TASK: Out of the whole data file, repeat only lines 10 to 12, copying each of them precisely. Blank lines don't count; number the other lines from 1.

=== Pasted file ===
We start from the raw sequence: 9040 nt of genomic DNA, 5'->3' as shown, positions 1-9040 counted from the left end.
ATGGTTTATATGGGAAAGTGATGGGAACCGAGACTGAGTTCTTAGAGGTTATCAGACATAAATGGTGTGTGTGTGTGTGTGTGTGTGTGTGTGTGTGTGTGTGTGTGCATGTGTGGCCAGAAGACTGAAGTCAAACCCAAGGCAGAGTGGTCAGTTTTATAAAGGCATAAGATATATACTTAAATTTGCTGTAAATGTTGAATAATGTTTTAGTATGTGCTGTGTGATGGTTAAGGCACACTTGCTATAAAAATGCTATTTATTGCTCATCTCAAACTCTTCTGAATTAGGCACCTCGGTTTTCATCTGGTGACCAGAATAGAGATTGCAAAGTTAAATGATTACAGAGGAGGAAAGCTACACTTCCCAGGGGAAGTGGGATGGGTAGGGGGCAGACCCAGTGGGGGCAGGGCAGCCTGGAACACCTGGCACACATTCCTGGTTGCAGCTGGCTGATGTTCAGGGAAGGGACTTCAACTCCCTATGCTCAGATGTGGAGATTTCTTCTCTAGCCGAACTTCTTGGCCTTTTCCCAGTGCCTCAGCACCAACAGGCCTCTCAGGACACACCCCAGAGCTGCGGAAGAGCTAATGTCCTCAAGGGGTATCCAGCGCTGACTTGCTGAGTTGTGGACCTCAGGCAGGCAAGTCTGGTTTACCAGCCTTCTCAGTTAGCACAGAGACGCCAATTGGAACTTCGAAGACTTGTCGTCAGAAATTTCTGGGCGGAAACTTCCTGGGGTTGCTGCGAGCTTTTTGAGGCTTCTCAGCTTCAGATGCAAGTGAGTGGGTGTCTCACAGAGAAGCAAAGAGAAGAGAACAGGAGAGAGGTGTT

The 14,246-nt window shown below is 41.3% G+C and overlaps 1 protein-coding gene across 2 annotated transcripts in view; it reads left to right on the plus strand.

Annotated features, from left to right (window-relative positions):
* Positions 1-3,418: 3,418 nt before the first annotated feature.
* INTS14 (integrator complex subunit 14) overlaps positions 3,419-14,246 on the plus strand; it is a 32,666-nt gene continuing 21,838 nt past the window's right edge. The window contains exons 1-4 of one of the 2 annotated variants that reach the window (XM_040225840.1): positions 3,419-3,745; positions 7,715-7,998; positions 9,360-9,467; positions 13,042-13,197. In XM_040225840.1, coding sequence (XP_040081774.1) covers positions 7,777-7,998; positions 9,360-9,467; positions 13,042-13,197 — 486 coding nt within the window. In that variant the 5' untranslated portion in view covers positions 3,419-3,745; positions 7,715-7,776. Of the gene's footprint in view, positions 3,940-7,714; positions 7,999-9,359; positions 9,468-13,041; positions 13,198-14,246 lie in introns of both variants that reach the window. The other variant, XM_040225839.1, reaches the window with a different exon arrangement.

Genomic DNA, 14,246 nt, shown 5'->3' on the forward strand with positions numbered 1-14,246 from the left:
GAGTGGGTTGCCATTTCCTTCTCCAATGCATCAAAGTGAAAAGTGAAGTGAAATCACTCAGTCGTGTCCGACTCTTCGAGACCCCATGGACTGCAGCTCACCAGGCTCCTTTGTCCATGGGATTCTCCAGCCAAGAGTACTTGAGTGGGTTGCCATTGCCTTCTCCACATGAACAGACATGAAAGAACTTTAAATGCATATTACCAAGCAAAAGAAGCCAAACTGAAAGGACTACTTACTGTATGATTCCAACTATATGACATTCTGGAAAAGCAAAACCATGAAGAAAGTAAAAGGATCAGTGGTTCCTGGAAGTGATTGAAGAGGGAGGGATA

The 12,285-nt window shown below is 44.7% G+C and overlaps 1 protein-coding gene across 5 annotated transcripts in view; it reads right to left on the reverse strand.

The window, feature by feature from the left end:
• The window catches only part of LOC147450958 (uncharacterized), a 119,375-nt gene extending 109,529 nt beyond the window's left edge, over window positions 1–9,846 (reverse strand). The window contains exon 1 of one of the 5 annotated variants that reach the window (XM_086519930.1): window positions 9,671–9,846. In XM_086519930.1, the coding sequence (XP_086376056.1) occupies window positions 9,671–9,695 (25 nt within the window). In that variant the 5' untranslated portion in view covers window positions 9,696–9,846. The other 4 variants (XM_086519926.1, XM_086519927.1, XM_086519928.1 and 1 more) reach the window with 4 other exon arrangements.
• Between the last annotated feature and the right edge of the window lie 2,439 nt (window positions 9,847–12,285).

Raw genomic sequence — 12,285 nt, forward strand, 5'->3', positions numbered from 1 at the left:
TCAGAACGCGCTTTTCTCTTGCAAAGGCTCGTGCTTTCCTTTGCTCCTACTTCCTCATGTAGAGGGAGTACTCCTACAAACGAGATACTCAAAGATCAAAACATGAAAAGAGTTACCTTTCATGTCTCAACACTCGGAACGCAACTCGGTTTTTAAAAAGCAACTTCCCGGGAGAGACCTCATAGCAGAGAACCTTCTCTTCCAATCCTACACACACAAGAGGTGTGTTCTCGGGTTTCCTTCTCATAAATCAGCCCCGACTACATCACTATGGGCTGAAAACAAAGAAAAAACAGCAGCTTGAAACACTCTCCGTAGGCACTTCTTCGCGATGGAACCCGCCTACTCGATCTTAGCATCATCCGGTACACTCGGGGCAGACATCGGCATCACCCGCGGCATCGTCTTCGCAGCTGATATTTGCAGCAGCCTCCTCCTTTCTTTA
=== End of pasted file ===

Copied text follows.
The window, feature by feature from the left end:
• The window catches only part of LOC147450958 (uncharacterized), a 119,375-nt gene extending 109,529 nt beyond the window's left edge, over window positions 1–9,846 (reverse strand). The window contains exon 1 of one of the 5 annotated variants that reach the window (XM_086519930.1): window positions 9,671–9,846. In XM_086519930.1, the coding sequence (XP_086376056.1) occupies window positions 9,671–9,695 (25 nt within the window). In that variant the 5' untranslated portion in view covers window positions 9,696–9,846. The other 4 variants (XM_086519926.1, XM_086519927.1, XM_086519928.1 and 1 more) reach the window with 4 other exon arrangements.
• Between the last annotated feature and the right edge of the window lie 2,439 nt (window positions 9,847–12,285).